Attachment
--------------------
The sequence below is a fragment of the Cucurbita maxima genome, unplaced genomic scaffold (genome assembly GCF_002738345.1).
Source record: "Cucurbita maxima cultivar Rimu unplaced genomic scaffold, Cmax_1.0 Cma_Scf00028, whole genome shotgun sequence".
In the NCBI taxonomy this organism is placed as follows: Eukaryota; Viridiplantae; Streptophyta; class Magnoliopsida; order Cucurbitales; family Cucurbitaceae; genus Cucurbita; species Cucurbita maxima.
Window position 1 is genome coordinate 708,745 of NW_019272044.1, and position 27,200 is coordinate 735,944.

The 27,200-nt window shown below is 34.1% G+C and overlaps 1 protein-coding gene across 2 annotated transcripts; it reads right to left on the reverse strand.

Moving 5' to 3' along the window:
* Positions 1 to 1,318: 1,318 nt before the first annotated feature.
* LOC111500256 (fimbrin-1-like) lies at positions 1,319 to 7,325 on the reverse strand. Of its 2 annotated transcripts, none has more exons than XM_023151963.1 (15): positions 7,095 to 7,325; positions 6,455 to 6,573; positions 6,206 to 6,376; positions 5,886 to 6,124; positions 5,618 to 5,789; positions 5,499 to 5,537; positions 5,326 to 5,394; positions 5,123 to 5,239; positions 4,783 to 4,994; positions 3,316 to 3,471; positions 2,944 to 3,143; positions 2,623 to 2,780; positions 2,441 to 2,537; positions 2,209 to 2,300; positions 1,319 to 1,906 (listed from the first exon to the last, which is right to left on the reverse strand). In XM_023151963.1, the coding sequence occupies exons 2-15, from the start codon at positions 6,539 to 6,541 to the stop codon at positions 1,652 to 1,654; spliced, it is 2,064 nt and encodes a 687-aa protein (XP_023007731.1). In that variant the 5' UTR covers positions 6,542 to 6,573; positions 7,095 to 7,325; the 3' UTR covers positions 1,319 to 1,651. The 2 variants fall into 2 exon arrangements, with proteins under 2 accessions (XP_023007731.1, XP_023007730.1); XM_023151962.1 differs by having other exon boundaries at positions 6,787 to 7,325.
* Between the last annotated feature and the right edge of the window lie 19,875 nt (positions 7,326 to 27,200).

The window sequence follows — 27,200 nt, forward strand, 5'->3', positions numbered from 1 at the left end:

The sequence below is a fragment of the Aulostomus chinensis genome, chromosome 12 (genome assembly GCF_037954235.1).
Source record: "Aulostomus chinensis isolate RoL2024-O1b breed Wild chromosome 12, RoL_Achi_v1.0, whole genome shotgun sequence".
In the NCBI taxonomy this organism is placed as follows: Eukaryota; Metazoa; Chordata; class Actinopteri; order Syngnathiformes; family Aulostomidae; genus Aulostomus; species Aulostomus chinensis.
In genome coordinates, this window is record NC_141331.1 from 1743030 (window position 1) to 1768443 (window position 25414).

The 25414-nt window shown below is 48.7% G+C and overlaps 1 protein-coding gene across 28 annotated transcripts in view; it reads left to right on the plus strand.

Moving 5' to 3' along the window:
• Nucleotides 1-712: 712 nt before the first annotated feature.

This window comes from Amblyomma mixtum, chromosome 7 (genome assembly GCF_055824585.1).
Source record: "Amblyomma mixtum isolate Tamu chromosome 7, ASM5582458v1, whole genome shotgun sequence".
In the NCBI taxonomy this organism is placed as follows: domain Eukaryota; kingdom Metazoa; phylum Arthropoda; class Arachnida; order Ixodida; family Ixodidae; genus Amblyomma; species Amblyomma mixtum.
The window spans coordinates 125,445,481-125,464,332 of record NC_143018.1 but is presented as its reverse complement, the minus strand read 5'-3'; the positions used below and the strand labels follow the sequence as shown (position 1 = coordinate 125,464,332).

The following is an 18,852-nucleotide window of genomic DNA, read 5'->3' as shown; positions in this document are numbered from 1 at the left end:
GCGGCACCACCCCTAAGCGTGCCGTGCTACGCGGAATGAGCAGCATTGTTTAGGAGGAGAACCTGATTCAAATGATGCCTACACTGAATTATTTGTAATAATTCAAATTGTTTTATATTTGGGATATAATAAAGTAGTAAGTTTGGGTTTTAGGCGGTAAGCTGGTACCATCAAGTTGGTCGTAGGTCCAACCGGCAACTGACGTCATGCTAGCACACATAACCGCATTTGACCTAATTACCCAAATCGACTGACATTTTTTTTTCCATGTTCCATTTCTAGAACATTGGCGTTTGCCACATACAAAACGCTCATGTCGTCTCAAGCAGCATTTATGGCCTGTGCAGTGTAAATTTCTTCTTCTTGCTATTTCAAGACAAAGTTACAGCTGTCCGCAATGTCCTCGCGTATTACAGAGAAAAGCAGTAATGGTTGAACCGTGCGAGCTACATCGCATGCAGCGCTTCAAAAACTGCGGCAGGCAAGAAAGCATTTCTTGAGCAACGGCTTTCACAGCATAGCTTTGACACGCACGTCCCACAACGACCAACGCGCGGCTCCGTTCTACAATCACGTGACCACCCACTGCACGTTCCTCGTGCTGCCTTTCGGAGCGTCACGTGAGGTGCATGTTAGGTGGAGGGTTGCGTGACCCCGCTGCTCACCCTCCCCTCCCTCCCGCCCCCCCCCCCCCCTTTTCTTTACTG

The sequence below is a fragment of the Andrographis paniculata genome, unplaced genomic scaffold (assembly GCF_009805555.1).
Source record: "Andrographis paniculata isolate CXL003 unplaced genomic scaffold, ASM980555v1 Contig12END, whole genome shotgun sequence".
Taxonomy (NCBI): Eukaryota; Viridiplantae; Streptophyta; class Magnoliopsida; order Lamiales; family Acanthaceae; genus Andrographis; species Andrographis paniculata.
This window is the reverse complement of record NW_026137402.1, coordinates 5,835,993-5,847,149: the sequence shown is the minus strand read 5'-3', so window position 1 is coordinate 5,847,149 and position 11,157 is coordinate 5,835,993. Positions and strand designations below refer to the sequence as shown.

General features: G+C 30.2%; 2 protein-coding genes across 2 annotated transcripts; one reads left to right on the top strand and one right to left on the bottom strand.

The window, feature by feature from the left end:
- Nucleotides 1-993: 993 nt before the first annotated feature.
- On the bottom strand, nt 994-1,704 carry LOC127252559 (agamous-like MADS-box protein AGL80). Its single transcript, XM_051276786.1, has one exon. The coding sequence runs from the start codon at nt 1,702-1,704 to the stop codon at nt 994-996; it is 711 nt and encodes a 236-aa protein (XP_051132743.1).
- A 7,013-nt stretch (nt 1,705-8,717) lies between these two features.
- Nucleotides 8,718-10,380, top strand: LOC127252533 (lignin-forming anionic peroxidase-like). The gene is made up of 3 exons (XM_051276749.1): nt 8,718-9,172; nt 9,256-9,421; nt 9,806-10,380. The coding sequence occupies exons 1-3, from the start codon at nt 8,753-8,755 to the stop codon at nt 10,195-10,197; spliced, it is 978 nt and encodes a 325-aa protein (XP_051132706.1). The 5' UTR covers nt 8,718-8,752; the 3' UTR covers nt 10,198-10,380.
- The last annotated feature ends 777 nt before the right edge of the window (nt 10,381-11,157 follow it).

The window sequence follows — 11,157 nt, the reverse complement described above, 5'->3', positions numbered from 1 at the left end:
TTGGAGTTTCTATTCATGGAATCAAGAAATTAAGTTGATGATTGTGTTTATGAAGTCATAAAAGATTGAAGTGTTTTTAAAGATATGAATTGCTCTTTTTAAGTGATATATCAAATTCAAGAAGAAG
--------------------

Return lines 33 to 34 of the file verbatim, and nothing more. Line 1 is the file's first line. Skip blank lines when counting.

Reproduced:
- Nucleotides 8,718-10,380, top strand: LOC127252533 (lignin-forming anionic peroxidase-like). The gene is made up of 3 exons (XM_051276749.1): nt 8,718-9,172; nt 9,256-9,421; nt 9,806-10,380. The coding sequence occupies exons 1-3, from the start codon at nt 8,753-8,755 to the stop codon at nt 10,195-10,197; spliced, it is 978 nt and encodes a 325-aa protein (XP_051132706.1). The 5' UTR covers nt 8,718-8,752; the 3' UTR covers nt 10,198-10,380.
- The last annotated feature ends 777 nt before the right edge of the window (nt 10,381-11,157 follow it).